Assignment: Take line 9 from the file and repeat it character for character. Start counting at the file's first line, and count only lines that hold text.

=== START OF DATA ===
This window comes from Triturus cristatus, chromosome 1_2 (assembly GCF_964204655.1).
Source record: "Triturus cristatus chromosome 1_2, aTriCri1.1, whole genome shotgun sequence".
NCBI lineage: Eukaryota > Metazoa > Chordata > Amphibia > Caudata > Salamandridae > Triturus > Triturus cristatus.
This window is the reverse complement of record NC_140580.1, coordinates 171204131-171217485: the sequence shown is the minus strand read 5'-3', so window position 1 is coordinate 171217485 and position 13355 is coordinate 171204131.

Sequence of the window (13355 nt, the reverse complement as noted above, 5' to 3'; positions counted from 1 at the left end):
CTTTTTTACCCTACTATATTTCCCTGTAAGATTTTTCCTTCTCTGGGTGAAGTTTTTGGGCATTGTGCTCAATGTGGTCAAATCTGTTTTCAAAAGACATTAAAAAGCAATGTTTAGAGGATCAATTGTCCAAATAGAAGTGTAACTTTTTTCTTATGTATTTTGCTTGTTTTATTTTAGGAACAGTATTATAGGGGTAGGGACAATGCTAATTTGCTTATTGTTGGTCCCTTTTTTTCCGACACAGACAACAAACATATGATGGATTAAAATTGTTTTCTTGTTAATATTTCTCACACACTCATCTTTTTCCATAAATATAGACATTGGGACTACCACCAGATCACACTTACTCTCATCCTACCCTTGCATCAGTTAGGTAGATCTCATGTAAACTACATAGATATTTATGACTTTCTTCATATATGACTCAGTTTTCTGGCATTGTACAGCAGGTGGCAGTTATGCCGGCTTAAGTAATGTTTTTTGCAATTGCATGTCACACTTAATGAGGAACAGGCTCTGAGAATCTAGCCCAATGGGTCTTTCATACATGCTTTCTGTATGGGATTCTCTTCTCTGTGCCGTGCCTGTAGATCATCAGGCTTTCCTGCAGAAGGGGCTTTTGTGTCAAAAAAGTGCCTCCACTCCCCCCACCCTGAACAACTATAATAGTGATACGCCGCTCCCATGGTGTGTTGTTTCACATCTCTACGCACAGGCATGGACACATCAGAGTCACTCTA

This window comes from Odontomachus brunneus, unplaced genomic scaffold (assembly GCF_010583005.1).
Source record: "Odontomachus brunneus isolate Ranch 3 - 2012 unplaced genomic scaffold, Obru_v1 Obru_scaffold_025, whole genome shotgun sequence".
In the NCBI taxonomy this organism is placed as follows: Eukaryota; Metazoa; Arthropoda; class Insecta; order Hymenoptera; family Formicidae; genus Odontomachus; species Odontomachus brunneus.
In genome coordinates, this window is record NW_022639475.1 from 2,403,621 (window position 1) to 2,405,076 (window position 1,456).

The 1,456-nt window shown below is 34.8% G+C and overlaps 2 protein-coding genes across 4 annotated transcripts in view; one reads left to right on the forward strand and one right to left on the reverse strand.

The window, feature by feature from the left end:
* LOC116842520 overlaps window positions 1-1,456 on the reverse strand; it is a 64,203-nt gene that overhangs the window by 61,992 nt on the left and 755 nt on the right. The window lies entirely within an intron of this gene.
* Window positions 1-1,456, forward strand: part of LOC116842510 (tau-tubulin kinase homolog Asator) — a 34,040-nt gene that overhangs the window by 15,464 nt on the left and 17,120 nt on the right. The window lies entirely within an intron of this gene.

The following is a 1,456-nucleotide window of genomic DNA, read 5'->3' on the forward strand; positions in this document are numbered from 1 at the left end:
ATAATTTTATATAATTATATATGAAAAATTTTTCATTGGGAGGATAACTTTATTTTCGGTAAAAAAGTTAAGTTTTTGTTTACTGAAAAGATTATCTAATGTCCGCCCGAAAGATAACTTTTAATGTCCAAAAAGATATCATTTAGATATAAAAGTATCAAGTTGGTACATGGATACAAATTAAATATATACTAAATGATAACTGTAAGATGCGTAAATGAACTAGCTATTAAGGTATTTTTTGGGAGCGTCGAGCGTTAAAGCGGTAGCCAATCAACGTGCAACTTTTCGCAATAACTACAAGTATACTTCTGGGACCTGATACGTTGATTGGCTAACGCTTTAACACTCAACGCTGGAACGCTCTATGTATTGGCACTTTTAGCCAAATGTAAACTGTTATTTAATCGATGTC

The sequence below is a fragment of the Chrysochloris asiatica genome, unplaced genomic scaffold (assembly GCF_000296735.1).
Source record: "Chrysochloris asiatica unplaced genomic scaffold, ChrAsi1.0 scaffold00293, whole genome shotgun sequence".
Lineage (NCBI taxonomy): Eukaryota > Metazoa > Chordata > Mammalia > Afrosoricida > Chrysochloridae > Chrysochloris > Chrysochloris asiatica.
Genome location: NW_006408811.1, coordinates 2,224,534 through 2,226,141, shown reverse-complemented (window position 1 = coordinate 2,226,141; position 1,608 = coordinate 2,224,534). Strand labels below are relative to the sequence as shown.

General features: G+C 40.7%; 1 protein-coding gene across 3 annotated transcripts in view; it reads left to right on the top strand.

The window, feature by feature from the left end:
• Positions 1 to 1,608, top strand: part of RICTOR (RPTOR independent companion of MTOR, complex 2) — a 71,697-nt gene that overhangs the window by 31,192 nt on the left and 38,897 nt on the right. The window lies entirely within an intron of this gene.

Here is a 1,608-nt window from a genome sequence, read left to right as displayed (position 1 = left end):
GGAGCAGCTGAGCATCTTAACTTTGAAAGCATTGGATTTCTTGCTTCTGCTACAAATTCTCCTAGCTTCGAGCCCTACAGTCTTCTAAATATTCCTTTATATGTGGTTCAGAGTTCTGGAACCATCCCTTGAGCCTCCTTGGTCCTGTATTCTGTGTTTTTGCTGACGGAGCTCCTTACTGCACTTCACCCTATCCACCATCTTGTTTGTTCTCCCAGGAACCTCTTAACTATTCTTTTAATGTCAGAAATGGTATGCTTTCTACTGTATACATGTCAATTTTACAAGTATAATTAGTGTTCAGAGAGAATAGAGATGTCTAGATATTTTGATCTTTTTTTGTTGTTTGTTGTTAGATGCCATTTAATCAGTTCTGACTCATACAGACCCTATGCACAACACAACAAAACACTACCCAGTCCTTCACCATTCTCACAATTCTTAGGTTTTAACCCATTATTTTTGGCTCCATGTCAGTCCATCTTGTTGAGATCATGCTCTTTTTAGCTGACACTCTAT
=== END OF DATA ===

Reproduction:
In the NCBI taxonomy this organism is placed as follows: Eukaryota; Metazoa; Arthropoda; class Insecta; order Hymenoptera; family Formicidae; genus Odontomachus; species Odontomachus brunneus.